Conclusion

The first practical demonstration of a contactless in situ particle size measurement of a commercial injectable vaccine directly into a syringe was performed here. By eliminating sample batching steps, the VASCO Kin system utilizes an innovative optical fiber remote head that can be applied to a wide range of particle size measurement systems, such as for the in situ monitoring of protein aggregation within biopharmaceutical injectable products.

The VASCO Kin is also a useful tool for monitoring the real time nanoparticle synthesis kinetics of various types of reactor configuration, such as a double jacket glass reactor, high pressure and high temperature Super Critical CO2 autoclaves, microwave reactors, micro fluidic chips or for instrumental coupling.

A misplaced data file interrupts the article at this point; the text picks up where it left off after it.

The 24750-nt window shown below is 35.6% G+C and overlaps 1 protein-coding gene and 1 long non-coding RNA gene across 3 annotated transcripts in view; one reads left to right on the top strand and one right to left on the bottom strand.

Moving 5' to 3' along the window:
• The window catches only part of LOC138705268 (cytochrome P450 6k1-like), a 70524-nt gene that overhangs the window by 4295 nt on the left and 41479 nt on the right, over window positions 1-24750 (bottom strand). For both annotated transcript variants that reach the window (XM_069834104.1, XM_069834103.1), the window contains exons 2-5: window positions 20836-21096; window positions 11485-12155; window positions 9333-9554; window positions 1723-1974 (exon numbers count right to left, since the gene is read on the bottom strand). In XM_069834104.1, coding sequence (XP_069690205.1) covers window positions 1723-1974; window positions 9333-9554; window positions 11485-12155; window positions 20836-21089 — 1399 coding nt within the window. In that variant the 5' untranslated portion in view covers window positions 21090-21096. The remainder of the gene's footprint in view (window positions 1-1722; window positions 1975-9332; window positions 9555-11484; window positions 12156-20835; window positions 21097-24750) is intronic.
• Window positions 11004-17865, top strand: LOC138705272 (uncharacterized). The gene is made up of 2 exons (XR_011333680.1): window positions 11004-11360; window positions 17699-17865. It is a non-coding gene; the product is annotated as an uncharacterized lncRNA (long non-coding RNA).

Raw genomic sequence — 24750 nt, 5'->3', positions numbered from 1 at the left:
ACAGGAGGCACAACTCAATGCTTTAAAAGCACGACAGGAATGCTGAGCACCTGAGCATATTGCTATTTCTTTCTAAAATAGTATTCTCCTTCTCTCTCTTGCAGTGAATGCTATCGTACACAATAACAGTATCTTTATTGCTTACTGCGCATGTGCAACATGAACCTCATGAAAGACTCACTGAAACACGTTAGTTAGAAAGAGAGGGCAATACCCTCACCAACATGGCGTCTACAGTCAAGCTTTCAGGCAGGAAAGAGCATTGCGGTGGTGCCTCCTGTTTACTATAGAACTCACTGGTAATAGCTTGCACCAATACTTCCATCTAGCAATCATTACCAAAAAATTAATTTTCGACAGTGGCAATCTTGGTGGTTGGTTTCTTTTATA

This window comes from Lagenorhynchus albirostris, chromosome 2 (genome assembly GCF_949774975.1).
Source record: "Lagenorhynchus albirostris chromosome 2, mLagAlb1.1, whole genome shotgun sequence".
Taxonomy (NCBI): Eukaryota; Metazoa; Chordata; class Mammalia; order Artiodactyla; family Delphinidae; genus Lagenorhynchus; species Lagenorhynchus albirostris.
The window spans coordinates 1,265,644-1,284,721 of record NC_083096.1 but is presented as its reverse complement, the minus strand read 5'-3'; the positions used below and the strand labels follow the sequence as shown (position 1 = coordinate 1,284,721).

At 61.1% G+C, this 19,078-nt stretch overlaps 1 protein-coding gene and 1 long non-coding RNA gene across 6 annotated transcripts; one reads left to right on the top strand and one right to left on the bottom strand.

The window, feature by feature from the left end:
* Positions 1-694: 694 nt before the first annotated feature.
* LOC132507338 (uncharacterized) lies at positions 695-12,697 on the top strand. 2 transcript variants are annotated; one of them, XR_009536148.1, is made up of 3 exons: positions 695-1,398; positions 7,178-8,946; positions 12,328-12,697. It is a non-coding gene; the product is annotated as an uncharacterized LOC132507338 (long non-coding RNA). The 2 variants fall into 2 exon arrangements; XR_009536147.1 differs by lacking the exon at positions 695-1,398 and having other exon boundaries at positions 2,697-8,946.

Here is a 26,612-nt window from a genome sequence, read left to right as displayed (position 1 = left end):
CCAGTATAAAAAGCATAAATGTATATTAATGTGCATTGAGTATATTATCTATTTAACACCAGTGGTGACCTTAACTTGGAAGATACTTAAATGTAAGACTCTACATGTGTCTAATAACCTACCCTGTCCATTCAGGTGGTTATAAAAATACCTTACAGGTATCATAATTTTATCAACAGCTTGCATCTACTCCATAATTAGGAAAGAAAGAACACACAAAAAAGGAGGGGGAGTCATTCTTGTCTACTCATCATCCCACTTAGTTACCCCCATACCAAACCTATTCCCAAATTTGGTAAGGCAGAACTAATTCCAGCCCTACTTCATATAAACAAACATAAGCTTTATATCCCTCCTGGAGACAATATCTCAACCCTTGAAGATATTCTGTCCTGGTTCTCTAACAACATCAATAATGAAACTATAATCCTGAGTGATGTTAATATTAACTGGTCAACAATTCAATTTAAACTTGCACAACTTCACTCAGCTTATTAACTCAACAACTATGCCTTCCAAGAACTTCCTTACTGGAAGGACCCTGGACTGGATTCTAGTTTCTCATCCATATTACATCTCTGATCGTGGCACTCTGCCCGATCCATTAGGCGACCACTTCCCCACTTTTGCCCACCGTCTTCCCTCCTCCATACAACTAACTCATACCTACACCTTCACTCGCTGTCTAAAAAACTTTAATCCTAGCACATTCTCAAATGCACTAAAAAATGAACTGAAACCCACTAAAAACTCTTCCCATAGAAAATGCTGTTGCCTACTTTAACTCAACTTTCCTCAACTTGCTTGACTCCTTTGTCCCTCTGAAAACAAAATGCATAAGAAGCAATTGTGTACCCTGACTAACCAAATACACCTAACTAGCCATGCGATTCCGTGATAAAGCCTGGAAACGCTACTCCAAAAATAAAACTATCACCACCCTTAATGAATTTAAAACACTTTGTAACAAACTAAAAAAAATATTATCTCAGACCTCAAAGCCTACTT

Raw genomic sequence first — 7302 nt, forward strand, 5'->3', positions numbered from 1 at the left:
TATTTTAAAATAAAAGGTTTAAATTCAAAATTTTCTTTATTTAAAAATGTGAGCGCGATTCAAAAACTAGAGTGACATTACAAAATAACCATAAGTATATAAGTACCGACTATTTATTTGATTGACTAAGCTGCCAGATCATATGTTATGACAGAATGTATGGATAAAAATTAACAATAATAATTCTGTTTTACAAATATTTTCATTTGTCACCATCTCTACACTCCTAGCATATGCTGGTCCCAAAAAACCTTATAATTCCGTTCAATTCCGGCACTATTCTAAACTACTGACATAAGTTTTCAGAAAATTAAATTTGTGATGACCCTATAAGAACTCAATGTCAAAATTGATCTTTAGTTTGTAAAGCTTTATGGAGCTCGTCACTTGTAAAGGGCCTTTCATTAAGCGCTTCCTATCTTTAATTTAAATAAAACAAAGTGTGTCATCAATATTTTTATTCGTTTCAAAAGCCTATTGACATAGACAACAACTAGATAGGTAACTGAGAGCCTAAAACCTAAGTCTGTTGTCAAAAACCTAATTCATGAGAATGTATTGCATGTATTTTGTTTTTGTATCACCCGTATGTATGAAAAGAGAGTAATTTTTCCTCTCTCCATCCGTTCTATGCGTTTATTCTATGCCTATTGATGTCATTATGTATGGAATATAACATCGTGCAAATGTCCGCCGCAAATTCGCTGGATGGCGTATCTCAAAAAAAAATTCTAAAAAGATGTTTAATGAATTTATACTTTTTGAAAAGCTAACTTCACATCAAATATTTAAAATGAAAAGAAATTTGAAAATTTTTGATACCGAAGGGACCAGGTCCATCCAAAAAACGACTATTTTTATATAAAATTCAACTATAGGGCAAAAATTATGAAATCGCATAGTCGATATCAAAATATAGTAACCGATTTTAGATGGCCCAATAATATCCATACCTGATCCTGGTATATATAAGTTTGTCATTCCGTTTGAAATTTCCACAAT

References:

1. E.Y. Chi, “Excipients and their Effects on the Quality of Biologics”, AAPS J. (2012), accessed January 2015.

2. M. Hasija, L. Li, and N. Rahman et al., Vaccine: Development and Therapy

3. R. Manning et al., “Review of Orthogonal Methods to SEC for Quantitation and Characterization of Protein Aggregates,” BioPharm International 27 (12)

4. Berne, B.J.; Pecora, R. Dynamic Light Scattering: Willey, New York, 2nd edition- 2000 (ISBN 0-486-41155-9)

5. VASCO Kin : https://www.cordouan-tech.com/products/vasco-kin/

6. A. Schwamberger & al, “Combining SAXS and DLS for simultaneous measurements and time-resolved monitoring of nanoparticle synthesis”, Nuclear Instruments and Methods in Physics Research B 343 (2015) 116–122

This information has been sourced, reviewed and adapted from materials provided by Cordouan Technologies.

For more information on this source, please visit Cordouan Technologies.

Comments

  1. evana page evana page India says:

    I get to know about DLS. it is generally used in helping the medical field.